Kuala Kangsar, Perak, Malaysia
Green fields and tall proud rugby posts. Behind them, further from the road, stately buildings projecting a comfortable elitism.
By appearance, this could be a privileged English private school. What reminds me that it isn’t is the 34 degree temperature that is causing a profuse amount of sweat.
This is Malay College in the Malaysian city of Kuala Kangsar, Perak. It’s sometimes dubbed ‘Little Eton’ and it’s one of the first things I see as I make my way into town from the train station.
The next thing I come across, right next door, is a beautiful mosque with large golden domes. Not quite what you would expect to find next to a fancy English-style school. But another reminder that this is not Britain.
In many ways, this introduction – with its slightly odd contrast – is a perfect symbol of what to expect in Kuala Kangsar.
Kuala Kangsar Attraction
Kuala Kangsar is one of Malaysia’s royal capitals – a city that is the official residence of a state ruler. But there’s much more to it than that.
The influence of British colonialism and some of the effects it has had on modern Malaysia are on full display here as much as the rich history of the Malay culture.
It what makes Kuala Kangsar’s attractions worth the time and why I would recommend the city as a fascinating stop on a journey through the country.
From the royal palace that’s still in use, to the train station where you arrive, you’ll see a blend of the two cultures that has been adapted to fit the tropical heat, here away from the coast.
A brief history of Kuala Kangsar
To best understand what you’ll find in Kuala Kangsar, it’s worth having a quick look at its history. The city is the royal capital of the state of Perak (as opposed to the administrative capital, which is in Ipoh.)
The state of Perak was formed in the 1500s and it turned out to be quite wealthy because of the metals – particularly tin – that was found in the ground. Over the years, this made the state a target for invasion from others who wanted this wealth.
In the 19th century, the Bugis, the Acehnese, and the Siamese all tried to invade. But this was also the time when the British were active in this part of Asia and looking for resources and allies.
The Sultan of Perak asked the British for protection, which they granted, and in return they appointed a ‘British Resident’ as the administrator of Perak, based out of Kuala Kangsar, where the sultan also lived… with little political power under the new arrangements.
The British ramped up the tin mining industry in Perak and also planted the first rubber tree crop in Malaysia. The wealth continued and Kuala Kangsar became a desirable city with grand architecture.
It was the kind of place where the richest families across the Malay Peninsula would send their children to school to get a British education.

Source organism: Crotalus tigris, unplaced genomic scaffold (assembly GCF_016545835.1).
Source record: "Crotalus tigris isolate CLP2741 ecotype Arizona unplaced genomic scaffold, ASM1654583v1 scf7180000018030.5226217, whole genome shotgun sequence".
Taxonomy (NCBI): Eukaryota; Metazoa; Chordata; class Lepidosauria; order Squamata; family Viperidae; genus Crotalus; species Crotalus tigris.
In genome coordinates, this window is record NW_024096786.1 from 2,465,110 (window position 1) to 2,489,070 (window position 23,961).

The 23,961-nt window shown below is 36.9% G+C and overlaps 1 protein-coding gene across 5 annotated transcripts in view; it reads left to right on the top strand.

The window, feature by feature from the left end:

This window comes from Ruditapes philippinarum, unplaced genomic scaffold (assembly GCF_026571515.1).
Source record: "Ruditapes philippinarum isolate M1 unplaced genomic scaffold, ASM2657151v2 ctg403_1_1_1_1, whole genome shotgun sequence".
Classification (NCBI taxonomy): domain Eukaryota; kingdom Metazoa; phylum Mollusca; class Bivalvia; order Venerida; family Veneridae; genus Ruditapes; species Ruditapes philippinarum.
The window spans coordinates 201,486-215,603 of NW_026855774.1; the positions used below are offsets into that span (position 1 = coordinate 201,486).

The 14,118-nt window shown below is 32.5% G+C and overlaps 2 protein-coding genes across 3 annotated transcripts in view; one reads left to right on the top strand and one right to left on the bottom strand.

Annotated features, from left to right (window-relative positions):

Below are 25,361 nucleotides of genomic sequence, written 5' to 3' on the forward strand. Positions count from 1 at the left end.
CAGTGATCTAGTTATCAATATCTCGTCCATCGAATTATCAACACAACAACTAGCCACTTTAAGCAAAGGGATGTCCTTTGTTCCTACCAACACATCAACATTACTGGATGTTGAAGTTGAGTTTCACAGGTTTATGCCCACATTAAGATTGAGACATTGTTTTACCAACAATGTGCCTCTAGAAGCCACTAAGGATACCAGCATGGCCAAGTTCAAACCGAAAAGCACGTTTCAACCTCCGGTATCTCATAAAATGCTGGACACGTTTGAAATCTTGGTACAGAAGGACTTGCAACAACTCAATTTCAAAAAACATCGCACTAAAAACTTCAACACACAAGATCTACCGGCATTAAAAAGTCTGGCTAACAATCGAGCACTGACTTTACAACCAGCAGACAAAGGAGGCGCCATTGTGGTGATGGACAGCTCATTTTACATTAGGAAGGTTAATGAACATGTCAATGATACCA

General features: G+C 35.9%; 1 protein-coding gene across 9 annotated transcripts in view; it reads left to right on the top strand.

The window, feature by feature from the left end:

Which brings me back to Malay College, the first Kuala Kangsar attraction I came across.
Things to see in Kuala Kangsar
There are quite a lot of things to see in Kuala Kangsar but none of them takes particularly long.
There aren’t any large museums or buildings that need tours. The best way to visit Kuala Kangsar is to briefly see a lot of sights, to get an overall picture of the city.
There’s actually a walk path that I would recommend, an unofficial Kuala Kangsar Heritage Trail. I have put it together on the map below and it will take you to all the best things to see in Kuala Kangsar.
If you start at the train station, you’ll pass Malay College and the Ridzwaniah Mosque. You’ll then find yourself in the centre of the city, with the historic Clock Tower in the middle of the main intersection.
Then head through the gardens and along the river and you’ll find several interesting monuments before you arrive at the Sultan Azlan Shah Gallery, one of the few places where you might like to spend some time looking through the museum.
Continue on a bit further and you’ll find the most important Kuala Kangsar attraction, the Ubudiah Royal Mosque.
You can then walk on a bit further and do a loop around the new Royal Palace called Istana Iskandariah and pass the old one called Istana Kenangan. This old palace now houses the Perak Museum and you might like to pop in and have a look at this as well.
If you’re thinking of using the heritage trail map, I would recommend loading it up on your smartphone. Just click on the icon in the top right to open the map in your Google Maps app and all of the markers will load up. Then, as you walk around, you can see whether you’re close to something significant and you can go and have a look at it.
Best way to visit Kuala Kangsar
Kuala Kangsar is not a big city and, although you could spend a night here, it’s possible to have a look around in less than a day.
That’s exactly what I did on my way north to Penang. It actually works out very well that the city is on the main train line, meaning it’s quite easy just to do a quick stop.
In my case, I got the train that comes up from Kuala Lumpur (although I got on at Ipoh) that arrives at Kuala Kangsar at about 10am.
The next train that leaves heading north to Penang (the stop is called Butterworth) leaves Kuala Kangsar at about 2:30pm. So that gave me about four hours to walk around and see everything.
It was a little rushed, though, so the other option is to arrive from Kuala Lumpur or Ipoh at the train at about 2:30pm and then get the train to Penang the next morning at about 10am. You’ll have a bit more time to explore and be able to relax overnight.
Regardless of how you do it, I would recommend making a stop in Kuala Kangsar if you have the time. It’s not crowded with tourists, there’s lots of really interesting things to see, and it’s very easy to navigate.
It’s a little slice of Malaysia’s royal history mixed with the British colonial history. It, in many ways, represents the real story of the peninsula through the 19th and 20th centuries until independence.